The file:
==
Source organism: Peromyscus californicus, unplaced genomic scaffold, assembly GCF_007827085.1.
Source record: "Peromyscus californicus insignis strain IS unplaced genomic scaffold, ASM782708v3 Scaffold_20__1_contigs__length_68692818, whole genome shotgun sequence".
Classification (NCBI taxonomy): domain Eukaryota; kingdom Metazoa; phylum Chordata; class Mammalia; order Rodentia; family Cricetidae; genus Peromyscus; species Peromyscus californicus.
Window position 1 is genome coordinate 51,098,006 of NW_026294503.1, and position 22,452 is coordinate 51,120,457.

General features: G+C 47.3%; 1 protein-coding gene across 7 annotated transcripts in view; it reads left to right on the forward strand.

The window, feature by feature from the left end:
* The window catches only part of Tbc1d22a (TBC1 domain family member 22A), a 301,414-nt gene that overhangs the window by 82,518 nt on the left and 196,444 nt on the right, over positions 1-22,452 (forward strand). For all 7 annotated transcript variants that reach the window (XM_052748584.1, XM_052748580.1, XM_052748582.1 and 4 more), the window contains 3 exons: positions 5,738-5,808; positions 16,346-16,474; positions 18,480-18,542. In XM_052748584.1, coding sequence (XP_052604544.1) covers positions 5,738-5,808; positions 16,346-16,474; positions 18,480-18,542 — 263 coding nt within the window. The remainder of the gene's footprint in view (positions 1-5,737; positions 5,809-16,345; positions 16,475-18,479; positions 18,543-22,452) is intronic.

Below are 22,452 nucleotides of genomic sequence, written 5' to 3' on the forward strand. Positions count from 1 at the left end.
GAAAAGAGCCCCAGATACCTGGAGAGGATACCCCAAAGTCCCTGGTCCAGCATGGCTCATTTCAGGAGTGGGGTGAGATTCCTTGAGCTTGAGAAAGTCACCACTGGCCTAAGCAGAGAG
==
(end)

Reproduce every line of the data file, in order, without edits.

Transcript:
Source organism: Peromyscus californicus, unplaced genomic scaffold, assembly GCF_007827085.1.
Source record: "Peromyscus californicus insignis strain IS unplaced genomic scaffold, ASM782708v3 Scaffold_20__1_contigs__length_68692818, whole genome shotgun sequence".
Classification (NCBI taxonomy): domain Eukaryota; kingdom Metazoa; phylum Chordata; class Mammalia; order Rodentia; family Cricetidae; genus Peromyscus; species Peromyscus californicus.
Window position 1 is genome coordinate 51,098,006 of NW_026294503.1, and position 22,452 is coordinate 51,120,457.

General features: G+C 47.3%; 1 protein-coding gene across 7 annotated transcripts in view; it reads left to right on the forward strand.

The window, feature by feature from the left end:
* The window catches only part of Tbc1d22a (TBC1 domain family member 22A), a 301,414-nt gene that overhangs the window by 82,518 nt on the left and 196,444 nt on the right, over positions 1-22,452 (forward strand). For all 7 annotated transcript variants that reach the window (XM_052748584.1, XM_052748580.1, XM_052748582.1 and 4 more), the window contains 3 exons: positions 5,738-5,808; positions 16,346-16,474; positions 18,480-18,542. In XM_052748584.1, coding sequence (XP_052604544.1) covers positions 5,738-5,808; positions 16,346-16,474; positions 18,480-18,542 — 263 coding nt within the window. The remainder of the gene's footprint in view (positions 1-5,737; positions 5,809-16,345; positions 16,475-18,479; positions 18,543-22,452) is intronic.

Below are 22,452 nucleotides of genomic sequence, written 5' to 3' on the forward strand. Positions count from 1 at the left end.
GAAAAGAGCCCCAGATACCTGGAGAGGATACCCCAAAGTCCCTGGTCCAGCATGGCTCATTTCAGGAGTGGGGTGAGATTCCTTGAGCTTGAGAAAGTCACCACTGGCCTAAGCAGAGAG